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                  • #69
                    Originally posted by Spencer from The Hills View Post
                    Imagine the unending, projected resentment a sire would feel towards their single legitimate childe after meeting a mortal they like more or would find more useful. That's a bit of angst for the backstory, albeit one better suited for ancillae.
                    And the Sire can't just ghoul the mortal, thus keeping them young and healthy until the vampire has gotten enough favors to earn another childer embrace? There isn't really a reason for resentment.

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                    • #70
                      Originally posted by Thoth View Post

                      And the Sire can't just ghoul the mortal, thus keeping them young and healthy until the vampire has gotten enough favors to earn another childer embrace? There isn't really a reason for resentment.
                      That's pretty much how the Camarilla manages it as I understand. I didn't make myself clear, but I was talking about a hypothetical "one childe for everyone" system.

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                      • #71
                        Originally posted by Thoth View Post

                        Most of your statement pretty much sums up the paradoxical fluff I am talking about.

                        Some one like a Music Star or Inventor/Business person being too high profile to embrace is purely a logical statement, while at the same time claiming that most of human and there for vampiric decisions are emotional in nature and thus a Toredaor actually would embrace Rhianna despite the high profile nature. On the other hand how many musicians or other inspired individuals die young? A high profile person can easily be embraced and thus preserved, they just can't be public anymore.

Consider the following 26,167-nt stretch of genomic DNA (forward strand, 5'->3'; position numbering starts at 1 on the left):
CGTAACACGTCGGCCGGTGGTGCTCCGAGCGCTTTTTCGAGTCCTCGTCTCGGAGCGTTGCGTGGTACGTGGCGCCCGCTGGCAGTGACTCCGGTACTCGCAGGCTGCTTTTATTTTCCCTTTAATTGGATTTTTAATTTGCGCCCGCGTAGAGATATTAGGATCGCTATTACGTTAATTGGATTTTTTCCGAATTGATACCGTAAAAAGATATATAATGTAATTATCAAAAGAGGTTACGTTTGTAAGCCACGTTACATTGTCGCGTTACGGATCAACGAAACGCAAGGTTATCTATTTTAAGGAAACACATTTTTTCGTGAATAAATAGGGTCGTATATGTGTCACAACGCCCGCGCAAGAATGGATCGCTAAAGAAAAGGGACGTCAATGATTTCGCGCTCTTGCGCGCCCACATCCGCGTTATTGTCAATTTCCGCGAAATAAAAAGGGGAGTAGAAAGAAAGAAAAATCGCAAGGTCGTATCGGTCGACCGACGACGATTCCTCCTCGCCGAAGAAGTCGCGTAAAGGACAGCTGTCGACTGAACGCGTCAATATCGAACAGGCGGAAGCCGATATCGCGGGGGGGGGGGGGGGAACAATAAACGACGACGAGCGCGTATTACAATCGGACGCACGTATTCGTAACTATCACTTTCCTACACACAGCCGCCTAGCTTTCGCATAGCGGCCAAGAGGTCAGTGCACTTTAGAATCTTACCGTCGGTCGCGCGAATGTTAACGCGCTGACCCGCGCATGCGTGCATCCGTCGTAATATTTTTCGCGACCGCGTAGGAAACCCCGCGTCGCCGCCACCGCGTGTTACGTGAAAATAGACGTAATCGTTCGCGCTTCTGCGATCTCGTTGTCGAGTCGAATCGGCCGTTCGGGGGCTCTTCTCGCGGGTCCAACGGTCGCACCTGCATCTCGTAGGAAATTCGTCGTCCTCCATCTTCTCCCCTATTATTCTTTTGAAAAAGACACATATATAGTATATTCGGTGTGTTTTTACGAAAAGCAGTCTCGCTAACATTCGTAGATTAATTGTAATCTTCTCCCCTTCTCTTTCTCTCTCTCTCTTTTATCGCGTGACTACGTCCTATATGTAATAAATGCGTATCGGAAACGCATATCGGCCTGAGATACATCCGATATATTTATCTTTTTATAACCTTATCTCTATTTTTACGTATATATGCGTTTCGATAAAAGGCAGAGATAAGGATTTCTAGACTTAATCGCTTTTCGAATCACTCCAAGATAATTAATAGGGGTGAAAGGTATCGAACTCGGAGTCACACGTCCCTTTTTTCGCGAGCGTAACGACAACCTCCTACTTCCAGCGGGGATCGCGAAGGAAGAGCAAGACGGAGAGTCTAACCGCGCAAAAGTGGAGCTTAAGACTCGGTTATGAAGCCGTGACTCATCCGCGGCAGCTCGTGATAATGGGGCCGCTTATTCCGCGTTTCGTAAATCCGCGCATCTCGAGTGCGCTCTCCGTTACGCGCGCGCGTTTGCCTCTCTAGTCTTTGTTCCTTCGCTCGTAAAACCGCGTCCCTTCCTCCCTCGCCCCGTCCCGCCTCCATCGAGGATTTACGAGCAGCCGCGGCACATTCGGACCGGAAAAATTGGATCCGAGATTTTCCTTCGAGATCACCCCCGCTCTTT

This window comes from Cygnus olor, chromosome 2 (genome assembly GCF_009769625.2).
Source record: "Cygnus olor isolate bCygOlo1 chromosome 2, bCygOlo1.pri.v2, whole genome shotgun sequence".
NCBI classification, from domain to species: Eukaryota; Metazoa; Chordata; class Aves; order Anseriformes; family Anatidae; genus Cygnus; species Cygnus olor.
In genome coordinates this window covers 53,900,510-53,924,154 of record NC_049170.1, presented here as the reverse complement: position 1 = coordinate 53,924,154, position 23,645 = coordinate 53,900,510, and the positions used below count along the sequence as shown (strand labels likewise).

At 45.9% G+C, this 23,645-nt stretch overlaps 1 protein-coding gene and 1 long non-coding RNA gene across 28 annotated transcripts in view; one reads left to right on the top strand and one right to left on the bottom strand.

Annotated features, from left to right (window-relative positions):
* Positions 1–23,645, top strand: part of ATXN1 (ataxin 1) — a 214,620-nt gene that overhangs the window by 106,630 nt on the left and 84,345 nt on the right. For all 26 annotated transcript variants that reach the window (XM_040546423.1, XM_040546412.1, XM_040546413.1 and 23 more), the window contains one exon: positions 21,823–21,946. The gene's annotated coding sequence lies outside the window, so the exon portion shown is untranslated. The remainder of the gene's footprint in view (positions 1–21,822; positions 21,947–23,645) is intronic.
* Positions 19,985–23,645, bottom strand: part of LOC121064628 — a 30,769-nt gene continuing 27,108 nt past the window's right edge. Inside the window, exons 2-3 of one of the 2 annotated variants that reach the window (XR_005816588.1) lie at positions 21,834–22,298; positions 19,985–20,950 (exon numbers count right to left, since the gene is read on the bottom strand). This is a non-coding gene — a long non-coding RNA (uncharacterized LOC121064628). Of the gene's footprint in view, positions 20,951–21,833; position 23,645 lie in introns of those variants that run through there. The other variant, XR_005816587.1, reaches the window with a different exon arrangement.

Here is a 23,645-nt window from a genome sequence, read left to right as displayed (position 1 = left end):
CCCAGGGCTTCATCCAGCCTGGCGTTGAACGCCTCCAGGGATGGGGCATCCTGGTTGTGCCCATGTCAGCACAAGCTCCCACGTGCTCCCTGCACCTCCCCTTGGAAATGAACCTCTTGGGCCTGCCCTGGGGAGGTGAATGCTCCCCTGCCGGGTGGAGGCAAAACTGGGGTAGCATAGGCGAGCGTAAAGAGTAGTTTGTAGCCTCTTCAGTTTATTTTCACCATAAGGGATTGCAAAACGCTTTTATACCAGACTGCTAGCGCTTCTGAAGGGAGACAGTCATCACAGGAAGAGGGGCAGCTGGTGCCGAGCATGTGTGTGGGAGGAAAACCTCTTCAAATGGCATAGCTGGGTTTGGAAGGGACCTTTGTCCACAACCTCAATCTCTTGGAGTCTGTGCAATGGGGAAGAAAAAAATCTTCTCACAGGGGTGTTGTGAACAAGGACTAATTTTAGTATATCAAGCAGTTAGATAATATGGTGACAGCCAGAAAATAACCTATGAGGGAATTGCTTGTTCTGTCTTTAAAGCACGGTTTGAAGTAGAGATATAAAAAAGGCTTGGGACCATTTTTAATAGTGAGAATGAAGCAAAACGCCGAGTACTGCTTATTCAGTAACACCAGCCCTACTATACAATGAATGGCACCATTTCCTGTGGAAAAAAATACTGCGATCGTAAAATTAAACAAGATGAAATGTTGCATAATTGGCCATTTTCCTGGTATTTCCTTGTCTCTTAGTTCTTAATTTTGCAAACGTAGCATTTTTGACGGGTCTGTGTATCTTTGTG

I think it's important to never make vampire decisions to be smart ones alone because the simple fact is that they are some of the most emotional and petty creatures in existence. Also, you can't actually tell how a person is going to react to the Embrace. You can Embrace Rhianna and if you go to elaborate lengths to make sure the Prince doesn't want to kill you, to make sure that she's able to continue her music career, and to overcome the Herculean challenges to ease her transition--she may end up losing all interest in music, committing suicide, or simply utterly changed by the experience. One big difference from Requiem and Masquerade is vampires in the latter are not frozen in time -- they indeed can and do become wholly different animals than the person that they were in life. It is impossible to tell who is going to be a great vampire or a terrible one by their mortal efforts anymore than it is who is going to be a functional heroin addict or not (and the blood is a much more potent drug).

                        Karl the Gas Station Attendant may be profoundly psychologically more fit to be a vampire and last for 1000+ years than Gordon Keaton who, by all accounts, seemed like a good candidate but turns out to be a serial killer once turned.

                        But if the only way to survive past your neonate days is to be competent, careful, and powerful, that means every elder has those traits in spades. So exactly why would such a group of competent and careful vampires ever embrace bob the plumber or betty the flourist again?
                        There's another way to survive past your Neonate days and that's be violent and ruthless. You're describing the only way to survive to be an ELDER and that's a different kettle of fish.

                        And the only reason Elders become that way is because the vast majority of them die in petty infighting, suicide, or through other methods before they reach 200.
                        Last edited by CTPhipps; 06-16-2020, 09:31 PM.


                        Author of Cthulhu Armageddon, I was a Teenage Weredeer, Straight Outta Fangton, Lucifer's Star, and the Supervillainy Saga.

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                        • #72
                          A lot of people are arguing what would be logical for Vampires to do. These people aren't wrong, they make good points.

                          It's just that people aren't logical, and even those who seem to be carry an unquenchable ember of Illogic deep inside, waiting to manifest. No one is immune, and history has born this out consistently. Vampires are no different, because they're people.